Saturday, May 3, 2008

Israeli singer is a ‘Bronx girl’

Israelis are stereotypically thick-skinned, pushy, and direct. New Yorkers — especially from the Bronx — experience the same typecasting. So what do you get when an Israeli grows up in the Bronx and then returns to her native land, without her family, at 17?

Someone who isn’t particularly concerned with non-receptive crowds.

For Noa, known in Israel by her proper name, Achinoam Nini, borderline insouciance is a way of life, molded from experience: Moving to New York at 2. Moving back to join the Israeli military. Selling more than a million and a half records with Gil Dor, her longtime songwriting partner.

Noa’s current tour, in support of her new album "Genes and Jeans," will make two stops in this area. The first will be at the Bergen Performing Arts Center in Englewood at 8 p.m. Thursday night as part of UJA Federation of Northern New Jersey’s community celebration honoring Israel’s 60th birthday.

On May 15, Noa will appear at the Skirball Performing Arts Center at New York University (

Some artists blanch at coming overseas to play two shows in front of New York’s chilly crowds. Noa’s constitution, however, allows for no such trepidation.

"Yeah, New York is tough. I’m a Bronx girl myself so I know all about that," said Noa. "But if you love and believe in what you’re doing, you just have to get up there and do your thing the best way you can. The rest will follow. I am very much against bending over backwards to please an audience, no matter where they come from."

"Genes and Jeans," meanwhile, comes from three places. The album primarily derives from Noa’s exposure to American songwriting. However, with obvious ties to Israel and a strong homage to her Yemenite roots, the album also has a Middle Eastern sass.

Noa’s multilingualism (English, Hebrew, Yemenite Arabic) and multi-instrumentalism round out "Genes and Jeans," which is equal parts electronica and Yemenite folk-song redux.

"My strongest influences were and remain the American and Canadian singer-songwriters of the ’60s — Paul Simon, Joni Mitchell, Leonard Cohen, and that milieu," said Noa, whose Website,, contains tour dates and more information.

"Hebrew and Yemenite are in second and third place. Listening to the album, you can clearly feel that hierarchy."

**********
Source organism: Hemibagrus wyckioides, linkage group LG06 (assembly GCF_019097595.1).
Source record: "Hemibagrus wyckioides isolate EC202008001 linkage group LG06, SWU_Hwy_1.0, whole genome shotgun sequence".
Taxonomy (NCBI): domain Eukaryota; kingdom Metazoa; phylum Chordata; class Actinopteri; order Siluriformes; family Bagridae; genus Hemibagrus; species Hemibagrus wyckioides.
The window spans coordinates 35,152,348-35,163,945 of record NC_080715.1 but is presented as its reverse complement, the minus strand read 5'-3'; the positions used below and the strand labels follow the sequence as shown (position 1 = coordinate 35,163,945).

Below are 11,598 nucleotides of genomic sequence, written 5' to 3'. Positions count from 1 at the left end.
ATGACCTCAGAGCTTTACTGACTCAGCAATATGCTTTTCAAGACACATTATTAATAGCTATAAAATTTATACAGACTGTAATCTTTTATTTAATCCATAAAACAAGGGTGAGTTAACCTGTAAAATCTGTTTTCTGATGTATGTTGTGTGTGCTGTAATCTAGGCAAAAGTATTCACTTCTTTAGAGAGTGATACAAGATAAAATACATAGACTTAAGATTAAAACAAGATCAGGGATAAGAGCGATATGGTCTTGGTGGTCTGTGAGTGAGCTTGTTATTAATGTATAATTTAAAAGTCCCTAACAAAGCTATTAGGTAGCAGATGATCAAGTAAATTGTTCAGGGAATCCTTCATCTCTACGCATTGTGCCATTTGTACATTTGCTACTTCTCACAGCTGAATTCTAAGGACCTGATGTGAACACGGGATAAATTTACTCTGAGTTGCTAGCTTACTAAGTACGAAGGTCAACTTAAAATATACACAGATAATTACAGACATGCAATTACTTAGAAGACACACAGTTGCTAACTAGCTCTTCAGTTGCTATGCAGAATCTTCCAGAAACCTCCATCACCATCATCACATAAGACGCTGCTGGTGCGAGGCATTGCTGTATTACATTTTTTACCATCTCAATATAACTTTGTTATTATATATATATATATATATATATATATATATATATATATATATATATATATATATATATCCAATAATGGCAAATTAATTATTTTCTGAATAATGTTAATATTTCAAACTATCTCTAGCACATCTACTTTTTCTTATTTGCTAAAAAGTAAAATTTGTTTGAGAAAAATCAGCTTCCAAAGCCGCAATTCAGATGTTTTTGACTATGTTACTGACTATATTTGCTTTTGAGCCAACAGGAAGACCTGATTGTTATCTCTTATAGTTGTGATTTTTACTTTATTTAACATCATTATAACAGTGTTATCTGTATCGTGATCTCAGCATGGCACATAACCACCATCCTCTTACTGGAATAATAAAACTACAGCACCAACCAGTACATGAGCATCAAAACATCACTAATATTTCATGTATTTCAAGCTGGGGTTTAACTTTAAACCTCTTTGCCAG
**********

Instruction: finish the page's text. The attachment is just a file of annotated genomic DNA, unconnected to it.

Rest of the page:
Noa comes from a long line of sojourners, a lineage that began with her family’s emigration from Yemen to Israel. Her grandfather traveled through Africa before moving the family once again, this time to America. By the time Noa came back to Israel, where she served in a military entertainment unit before studying music at the Rimon School, she was ready to settle down.

She met Dor while studying at at Rimon, and the two immediately began collaborating. In 1994 they released "Noa," produced by Grammy-winning guitarist Pat Metheny. The duo worked together on "Calling," "Blue Touches Blue," and "Now." Noa also released a live album with the Israel Philharmonic Orchestra, recorded Neapolitan numbers with the Solis String Quartet, and set Leah Goldberg’s poetry to music.

Noa also settled down at home, where she has two children, Ayehli and Enea, with her husband, Dr. Asher Barak (she lists her hobbies as "hugging my kids, reading, nature, [and] swimming"). On "Genes and Jeans," especially, the family influence is everywhere.

"This album was born from my wish to seek and revive the Yemenite songs I heard from my grandmother as a child," said Noa. "I listened to endless amazing singers, from Aharon Amram, Zion Golan, Shoshana Damari, Shlomo Dachyani, and Miriam Tzafri to Avner Gadasi and Ofra Chaza.

"The beautiful melodies and wonderful voices touched me deeply and humbled me greatly, though none as much as Grandma Rachel’s…. She is No. 1, all 4 feet of her."

Noa and Dor recorded the album in Noa’s home in Shefayim, a small kibbutz about 10 miles north of Tel Aviv.

"We worked on this album for 18 months," said Noa. "We made demos with my voice and Gil laying down guitar, bass, and rhythm programs. Then we had a bunch of wonderful musicians come in and play."

The result is a stylistic mish-mash, with ornate pop, à capella, and a number of daasas — traditional odd-rhythm songs with dark harmonies.

Said Noa, "We simply strove to create a sonic environment that would best serve the lyrics and music, highlighting the voice and the unique rhythmic patterns and arrangements. We did what we always do in all of our albums: we followed our heart."

Noa will be on tour until February of 2009, whereupon she will re-enter the studio. For now, though, she is "so full, emotionally and physically, of this album that I can’t think of anything else."

With such a complicated biography, she also doesn’t mind that "Genes and Jeans" helps explain some of her depth.

"If my jeans are the canvas of my life," she said, "my genes are the colors with which I paint my portrait."

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